running with shoes. In addition to these benefits, higher levels of activity of the muscles of the lower leg
and foot have been documented in barefoot running as compared to when wearing shoes. It is important to
note that research analyzing differences between these two forms of running is still in its infancy at this
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Barefoot Running: Just Hype or Legit?
Is Barefoot Running Right for You?
Barefoot running/walking is certainly not for everyone. The spectrum of “normal” walking/running patterns
as well as foot and ankle function is very broad. It should be noted that athletes who participate in sports
which traditionally wear shoes/cleats to protect the foot should only use barefoot exercise as a training tool
to increase performance and not attempt to be barefoot during actual competition. Barefoot exercise can
be used during the rehabilitation of many injuries as long as it is over seen by a licensed Physical Therapist.
It is recommended that you always consult with your Physician or Physical Therapist prior to beginning an
exercise program or new competitive season of any kind. Here are a few medical conditions and symptoms
that require further evaluation by a medical professional prior to beginning barefoot running/walking:
history of chronic foot pain, bunions, plantar fasciitis, Achilles tendonitis, plantar neuromas, decreased
sensation of the foot, numbness and tingling in the leg/foot, shin splints, arthritic conditions, and metal
hardware in the foot or lower extremity. If you are in doubt, make sure you check with a professional first.
Tips to Get Started Properly
If you are interested in adding barefoot running/walking to your exercise program, there are a few things
you should consider first. The following is a list of helpful tips to get you started off on the right foot:
• Call your local KORT Physical Therapy clinic to schedule a complimentary running/foot screen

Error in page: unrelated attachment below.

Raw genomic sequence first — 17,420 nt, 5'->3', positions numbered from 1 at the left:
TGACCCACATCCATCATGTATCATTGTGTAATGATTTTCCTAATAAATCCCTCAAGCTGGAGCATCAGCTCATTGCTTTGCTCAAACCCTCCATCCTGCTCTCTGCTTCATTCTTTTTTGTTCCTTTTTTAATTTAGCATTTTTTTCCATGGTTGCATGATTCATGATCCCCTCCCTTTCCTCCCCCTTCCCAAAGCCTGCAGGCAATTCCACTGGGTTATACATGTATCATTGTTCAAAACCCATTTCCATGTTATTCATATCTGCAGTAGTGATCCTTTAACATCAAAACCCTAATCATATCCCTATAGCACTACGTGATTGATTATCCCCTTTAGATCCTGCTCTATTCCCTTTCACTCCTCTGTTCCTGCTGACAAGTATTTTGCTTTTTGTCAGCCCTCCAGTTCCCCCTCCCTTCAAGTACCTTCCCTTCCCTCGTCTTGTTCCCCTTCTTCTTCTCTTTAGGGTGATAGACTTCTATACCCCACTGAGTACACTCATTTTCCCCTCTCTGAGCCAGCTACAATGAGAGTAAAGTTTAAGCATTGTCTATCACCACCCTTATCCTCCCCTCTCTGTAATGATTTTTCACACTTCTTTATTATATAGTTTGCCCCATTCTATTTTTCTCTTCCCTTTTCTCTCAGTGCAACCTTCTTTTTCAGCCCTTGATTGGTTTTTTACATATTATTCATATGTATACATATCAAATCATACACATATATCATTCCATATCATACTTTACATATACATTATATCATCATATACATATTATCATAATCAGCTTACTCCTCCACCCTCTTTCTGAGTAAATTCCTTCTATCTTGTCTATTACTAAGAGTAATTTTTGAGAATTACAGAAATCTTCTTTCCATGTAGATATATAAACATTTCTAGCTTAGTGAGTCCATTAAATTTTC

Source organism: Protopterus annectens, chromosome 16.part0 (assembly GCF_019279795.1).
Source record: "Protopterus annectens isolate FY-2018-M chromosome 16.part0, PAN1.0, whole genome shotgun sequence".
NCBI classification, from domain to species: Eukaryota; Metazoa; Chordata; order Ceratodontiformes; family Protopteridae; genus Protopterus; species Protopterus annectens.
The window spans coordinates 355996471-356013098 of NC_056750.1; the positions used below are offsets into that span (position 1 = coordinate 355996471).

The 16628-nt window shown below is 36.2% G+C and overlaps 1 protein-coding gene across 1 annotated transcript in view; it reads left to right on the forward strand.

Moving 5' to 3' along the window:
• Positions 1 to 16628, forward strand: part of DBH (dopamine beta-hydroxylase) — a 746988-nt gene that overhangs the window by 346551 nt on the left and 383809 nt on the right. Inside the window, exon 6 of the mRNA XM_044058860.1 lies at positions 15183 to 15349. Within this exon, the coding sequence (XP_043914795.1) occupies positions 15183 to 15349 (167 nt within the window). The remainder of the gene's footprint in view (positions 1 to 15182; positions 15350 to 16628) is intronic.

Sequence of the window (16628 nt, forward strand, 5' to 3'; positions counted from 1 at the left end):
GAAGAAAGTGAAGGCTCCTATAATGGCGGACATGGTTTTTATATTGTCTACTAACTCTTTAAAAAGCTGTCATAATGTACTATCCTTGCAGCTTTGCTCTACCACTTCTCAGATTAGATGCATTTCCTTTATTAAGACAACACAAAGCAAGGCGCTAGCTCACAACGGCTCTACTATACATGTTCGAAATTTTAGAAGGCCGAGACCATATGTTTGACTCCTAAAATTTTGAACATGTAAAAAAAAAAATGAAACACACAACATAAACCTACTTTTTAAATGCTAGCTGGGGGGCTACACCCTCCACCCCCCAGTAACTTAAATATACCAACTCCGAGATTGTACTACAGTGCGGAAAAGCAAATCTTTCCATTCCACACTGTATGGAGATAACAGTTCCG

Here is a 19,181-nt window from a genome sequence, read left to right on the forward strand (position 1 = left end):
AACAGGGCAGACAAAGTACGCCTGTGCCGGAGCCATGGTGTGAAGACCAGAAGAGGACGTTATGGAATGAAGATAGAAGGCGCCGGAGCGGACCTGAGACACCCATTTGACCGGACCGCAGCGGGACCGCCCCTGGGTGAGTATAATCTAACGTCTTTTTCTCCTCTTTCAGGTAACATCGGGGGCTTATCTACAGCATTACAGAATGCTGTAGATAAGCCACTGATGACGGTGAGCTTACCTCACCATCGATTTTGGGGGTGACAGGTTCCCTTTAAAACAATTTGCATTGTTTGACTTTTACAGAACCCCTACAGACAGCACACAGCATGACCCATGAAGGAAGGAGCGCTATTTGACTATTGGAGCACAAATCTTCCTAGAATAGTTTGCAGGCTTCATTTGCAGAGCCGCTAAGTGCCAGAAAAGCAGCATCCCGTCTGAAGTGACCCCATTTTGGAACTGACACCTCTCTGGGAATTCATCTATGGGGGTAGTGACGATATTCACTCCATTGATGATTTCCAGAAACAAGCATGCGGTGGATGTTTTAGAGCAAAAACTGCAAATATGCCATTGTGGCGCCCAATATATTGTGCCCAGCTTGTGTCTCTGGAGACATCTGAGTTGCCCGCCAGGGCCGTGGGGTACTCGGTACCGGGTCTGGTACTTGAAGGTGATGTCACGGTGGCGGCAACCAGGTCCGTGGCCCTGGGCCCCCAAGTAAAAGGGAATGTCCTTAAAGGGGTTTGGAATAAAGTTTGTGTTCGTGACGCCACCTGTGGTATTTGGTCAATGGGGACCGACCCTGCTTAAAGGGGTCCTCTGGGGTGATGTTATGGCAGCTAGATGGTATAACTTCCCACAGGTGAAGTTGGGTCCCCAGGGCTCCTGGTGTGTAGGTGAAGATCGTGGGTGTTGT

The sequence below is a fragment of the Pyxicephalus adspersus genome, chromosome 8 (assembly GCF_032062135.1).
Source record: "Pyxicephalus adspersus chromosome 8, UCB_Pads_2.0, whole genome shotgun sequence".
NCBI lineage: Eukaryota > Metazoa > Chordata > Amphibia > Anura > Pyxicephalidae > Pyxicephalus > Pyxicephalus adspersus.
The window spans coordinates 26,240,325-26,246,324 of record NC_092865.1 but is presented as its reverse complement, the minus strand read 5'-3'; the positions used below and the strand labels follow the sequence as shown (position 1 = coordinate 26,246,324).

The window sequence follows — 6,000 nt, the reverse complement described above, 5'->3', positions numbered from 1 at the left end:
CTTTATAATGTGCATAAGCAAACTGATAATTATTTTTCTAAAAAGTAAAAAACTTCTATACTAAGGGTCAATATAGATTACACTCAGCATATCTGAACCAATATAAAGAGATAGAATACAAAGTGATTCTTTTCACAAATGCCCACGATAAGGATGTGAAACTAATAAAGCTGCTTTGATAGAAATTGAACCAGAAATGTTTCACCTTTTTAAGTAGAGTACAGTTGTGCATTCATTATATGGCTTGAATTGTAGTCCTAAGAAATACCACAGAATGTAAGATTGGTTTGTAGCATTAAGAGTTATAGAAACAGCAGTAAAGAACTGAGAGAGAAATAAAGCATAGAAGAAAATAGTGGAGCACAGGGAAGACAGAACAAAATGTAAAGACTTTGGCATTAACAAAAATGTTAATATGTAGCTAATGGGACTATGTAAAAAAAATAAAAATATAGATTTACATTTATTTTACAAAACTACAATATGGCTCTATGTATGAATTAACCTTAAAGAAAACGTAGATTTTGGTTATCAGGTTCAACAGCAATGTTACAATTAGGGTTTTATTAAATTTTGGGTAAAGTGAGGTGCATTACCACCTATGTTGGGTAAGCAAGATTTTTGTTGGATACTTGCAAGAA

performed by a Physical Therapist to assess if barefoot running is appropriate for you.
• If you are obese or have poor body composition it is recommended that you begin with dieting and
low impact exercise for a period of time until improvements are made.
• Allow yourself adequate time to transition. Begin with walking barefoot for a period of time during
the day and gradually increase as you are able. Listen to your body and give it time to adapt.
• Try barefoot shoes first such as the Nike Free and Vibram Five Fingers. Barefoot mimicking shoes
need to have a flexible sole with no raised heel or arch support.
• Plan barefoot running into your normal program by incorporating it for a period of time either
before or after your usual run. Gradually build up the duration, distance, and intensity over time.
Do not increase any of these variables more than 10% per week to avoid injury.
• Incorporate barefoot time into your strength training routine. Everyone, especially those who only
run, should perform a total body strength routine several times per week to increase performance
and prevent injury.
• Begin on soft surfaces such as grass and sand before progressing to nature trails or concrete. Keep
time on concrete to a minimum. Be attentive to foot hazards such as nails, glass, rocks, and holes in
• Plan to be sore! Especially in your calf and foot muscles. Always perform a light dynamic warm‐up
prior to running as well as more focused stretching and soft tissue work after running. Use ice as